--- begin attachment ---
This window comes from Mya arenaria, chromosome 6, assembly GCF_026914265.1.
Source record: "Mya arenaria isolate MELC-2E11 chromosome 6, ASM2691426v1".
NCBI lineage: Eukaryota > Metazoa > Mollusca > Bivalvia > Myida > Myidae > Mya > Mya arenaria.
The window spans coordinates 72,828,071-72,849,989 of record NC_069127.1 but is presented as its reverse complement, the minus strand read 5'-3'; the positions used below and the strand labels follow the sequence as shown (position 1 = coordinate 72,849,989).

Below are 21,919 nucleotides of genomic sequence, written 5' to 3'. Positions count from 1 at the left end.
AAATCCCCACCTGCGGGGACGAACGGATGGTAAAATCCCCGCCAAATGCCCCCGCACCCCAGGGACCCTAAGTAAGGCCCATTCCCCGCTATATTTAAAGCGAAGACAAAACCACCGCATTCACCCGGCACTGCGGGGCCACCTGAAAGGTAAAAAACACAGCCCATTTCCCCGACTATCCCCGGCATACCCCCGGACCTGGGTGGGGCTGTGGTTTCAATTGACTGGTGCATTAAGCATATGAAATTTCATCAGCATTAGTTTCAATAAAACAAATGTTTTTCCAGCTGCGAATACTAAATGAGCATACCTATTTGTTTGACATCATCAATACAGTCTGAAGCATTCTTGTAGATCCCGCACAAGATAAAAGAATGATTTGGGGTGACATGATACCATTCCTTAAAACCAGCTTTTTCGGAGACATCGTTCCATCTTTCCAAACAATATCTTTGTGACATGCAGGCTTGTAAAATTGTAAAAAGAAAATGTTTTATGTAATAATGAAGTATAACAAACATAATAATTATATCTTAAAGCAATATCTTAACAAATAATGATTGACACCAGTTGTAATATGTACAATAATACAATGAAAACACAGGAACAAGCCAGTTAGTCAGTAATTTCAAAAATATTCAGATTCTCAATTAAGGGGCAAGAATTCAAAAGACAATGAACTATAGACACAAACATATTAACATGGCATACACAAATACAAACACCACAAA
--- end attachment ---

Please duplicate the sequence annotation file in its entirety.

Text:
This window comes from Mya arenaria, chromosome 6, assembly GCF_026914265.1.
Source record: "Mya arenaria isolate MELC-2E11 chromosome 6, ASM2691426v1".
NCBI lineage: Eukaryota > Metazoa > Mollusca > Bivalvia > Myida > Myidae > Mya > Mya arenaria.
The window spans coordinates 72,828,071-72,849,989 of record NC_069127.1 but is presented as its reverse complement, the minus strand read 5'-3'; the positions used below and the strand labels follow the sequence as shown (position 1 = coordinate 72,849,989).

Below are 21,919 nucleotides of genomic sequence, written 5' to 3'. Positions count from 1 at the left end.
AAATCCCCACCTGCGGGGACGAACGGATGGTAAAATCCCCGCCAAATGCCCCCGCACCCCAGGGACCCTAAGTAAGGCCCATTCCCCGCTATATTTAAAGCGAAGACAAAACCACCGCATTCACCCGGCACTGCGGGGCCACCTGAAAGGTAAAAAACACAGCCCATTTCCCCGACTATCCCCGGCATACCCCCGGACCTGGGTGGGGCTGTGGTTTCAATTGACTGGTGCATTAAGCATATGAAATTTCATCAGCATTAGTTTCAATAAAACAAATGTTTTTCCAGCTGCGAATACTAAATGAGCATACCTATTTGTTTGACATCATCAATACAGTCTGAAGCATTCTTGTAGATCCCGCACAAGATAAAAGAATGATTTGGGGTGACATGATACCATTCCTTAAAACCAGCTTTTTCGGAGACATCGTTCCATCTTTCCAAACAATATCTTTGTGACATGCAGGCTTGTAAAATTGTAAAAAGAAAATGTTTTATGTAATAATGAAGTATAACAAACATAATAATTATATCTTAAAGCAATATCTTAACAAATAATGATTGACACCAGTTGTAATATGTACAATAATACAATGAAAACACAGGAACAAGCCAGTTAGTCAGTAATTTCAAAAATATTCAGATTCTCAATTAAGGGGCAAGAATTCAAAAGACAATGAACTATAGACACAAACATATTAACATGGCATACACAAATACAAACACCACAAA